Based on the well conceived XR-1/GD8000 platform, the GD8200 is therefore an evolutionary third-generation product that preserves the many qualities of its predecessors, but offers numerous smaller and larger enhancements that keep the technology up-to-date and make the machine an ever better tool for the job. The GD8200 is also what General Dynamics Itronix calls "Fully-Rugged+," meaning the system is intended for any application that requires strong processing and wireless performance as well as maximum battery life in a design that is rugged enough for any job.
For all its toughness, the GD8200 remains fairly compact, measuring 12.0 x 11.5 x 2 inches, including the generous carry handle, and weighing about eight pounds. This latest model also continues another long-standing General Dynamics Itronix tradition, that of providing excellent and utmost reliable wireless performance via integrated antenna systems for fast and accurate fixes, advanced RF shielding and noise filtering, and specially designed "CRMA" wireless modules. The GD8200 also offers good onboard connectivity and expansion potential via externally accessible card slots and a flexible-use media bay.
Existing XR-1 and GD8000 customers will appreciate the new GD8200's compatibility with all existing docks and peripherals, in addition, of course, to a very significant performance boost. Since the overall form factor of the GD8200 is exactly the same as that of the outgoing GD8000, you'd expect the display to be unchanged, and it is, physically at least. It still measures 13.3 inches diagonally and still uses the old 4:3 aspect ratio that so long dominated all things computing. Unchanged also is the 1024 x 768 pixel XGA display resolution. That's good for those with lots of legacy software, but it's starting to be a bit on the low side of what's desirable for today's complex apps and websites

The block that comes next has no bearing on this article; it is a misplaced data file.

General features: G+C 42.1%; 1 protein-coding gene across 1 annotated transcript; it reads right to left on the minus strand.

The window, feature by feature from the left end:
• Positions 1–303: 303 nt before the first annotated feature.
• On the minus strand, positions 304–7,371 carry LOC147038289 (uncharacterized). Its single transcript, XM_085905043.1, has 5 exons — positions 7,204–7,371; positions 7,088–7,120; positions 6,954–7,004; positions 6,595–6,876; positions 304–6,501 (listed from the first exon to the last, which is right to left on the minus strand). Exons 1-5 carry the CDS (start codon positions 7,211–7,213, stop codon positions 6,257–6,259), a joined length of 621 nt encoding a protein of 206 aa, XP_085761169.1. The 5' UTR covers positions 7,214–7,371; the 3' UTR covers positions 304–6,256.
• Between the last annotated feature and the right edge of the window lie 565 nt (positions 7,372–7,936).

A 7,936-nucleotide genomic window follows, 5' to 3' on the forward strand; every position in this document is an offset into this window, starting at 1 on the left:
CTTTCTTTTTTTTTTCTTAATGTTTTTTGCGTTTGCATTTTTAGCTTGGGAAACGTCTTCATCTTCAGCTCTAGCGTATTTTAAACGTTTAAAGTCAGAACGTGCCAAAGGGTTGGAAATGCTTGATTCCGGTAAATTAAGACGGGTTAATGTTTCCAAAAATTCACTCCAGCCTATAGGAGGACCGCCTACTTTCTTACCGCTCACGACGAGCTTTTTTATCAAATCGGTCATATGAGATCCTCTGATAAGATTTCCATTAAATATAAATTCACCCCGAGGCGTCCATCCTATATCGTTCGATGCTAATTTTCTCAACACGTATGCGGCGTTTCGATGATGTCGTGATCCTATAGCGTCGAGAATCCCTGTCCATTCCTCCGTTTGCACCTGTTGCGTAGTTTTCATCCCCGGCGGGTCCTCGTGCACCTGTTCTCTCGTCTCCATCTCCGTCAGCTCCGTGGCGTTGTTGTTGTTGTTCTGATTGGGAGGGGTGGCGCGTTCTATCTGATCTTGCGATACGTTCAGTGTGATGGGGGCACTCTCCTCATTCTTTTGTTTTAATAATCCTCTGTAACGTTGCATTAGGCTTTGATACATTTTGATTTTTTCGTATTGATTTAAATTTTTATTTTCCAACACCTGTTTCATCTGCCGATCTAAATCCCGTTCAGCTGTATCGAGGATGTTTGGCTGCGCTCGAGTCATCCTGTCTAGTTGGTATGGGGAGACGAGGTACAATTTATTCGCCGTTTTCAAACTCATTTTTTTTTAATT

The new GD8200 represents a major step forward in terms of performance. This is due in part to a general advance in technology, but in part also to a subtle shift in positioning. In the past Itronix generally offered the most powerful notebooks in its class, but that came at the expense of battery life. To address that, the immediate predecessor of the new GD8200, the GD8000, provided a more balanced combination of performance, ruggedness, usability and battery life via a frugal Core 2 Duo SL9400 processor running at just 1.86GHz. Perhaps that was a bit too frugal, and so the new GD8200 has an entirely more perky Core i7-2655LE under the hood. That chip, part of Intel's 2nd gen Core i7 processor lineup, runs at 2.2GHz and can go as high as 2.9GHz in Turbo Boost mode. Intel considers this chip "low voltage," but it's still rated at a thermal design power of 25 watts, well above the 17 watts of the GD8000's Core 2 Duo processor.
Processors aren't everything, of course, and the GD8200's additional technology updates include faster DDR3 memory, larger hard disks (500 or 750GB heated, up from 160/320GB), an optional 500GB hybrid drive, a USB 3.0 port (for up to 10 times the throughput of USB 2.0), Bluetooth v2.1 (reduced power consumption, increased security), and 4G support.
To find out what all this new performance technology amounts to, we used Passmark Software's PerformanceTest 6.1 that runs about 30 tests covering CPU, 2D graphics, 3D graphics, memory, and disk and then computes scores for each category and an overall PassMark score. We also ran our secondary benchmark suite, CrystalMark, which breaks performance down into several additional categories. For comparison, we included the benchmarks of the other members of the General Dynamics Itronix lineup we have tested, those being the GD8000 predecessor, the vehicle-oriented GD6000, the no-holds-barred Tadpole Topaz, and the Duo-Touch II tablet (which has since been replaced by the GD3080). Below is what we found:
|General Dynamics Itronix Benchmarks and Comparisons (PassMark 6.1, 32-bit version)|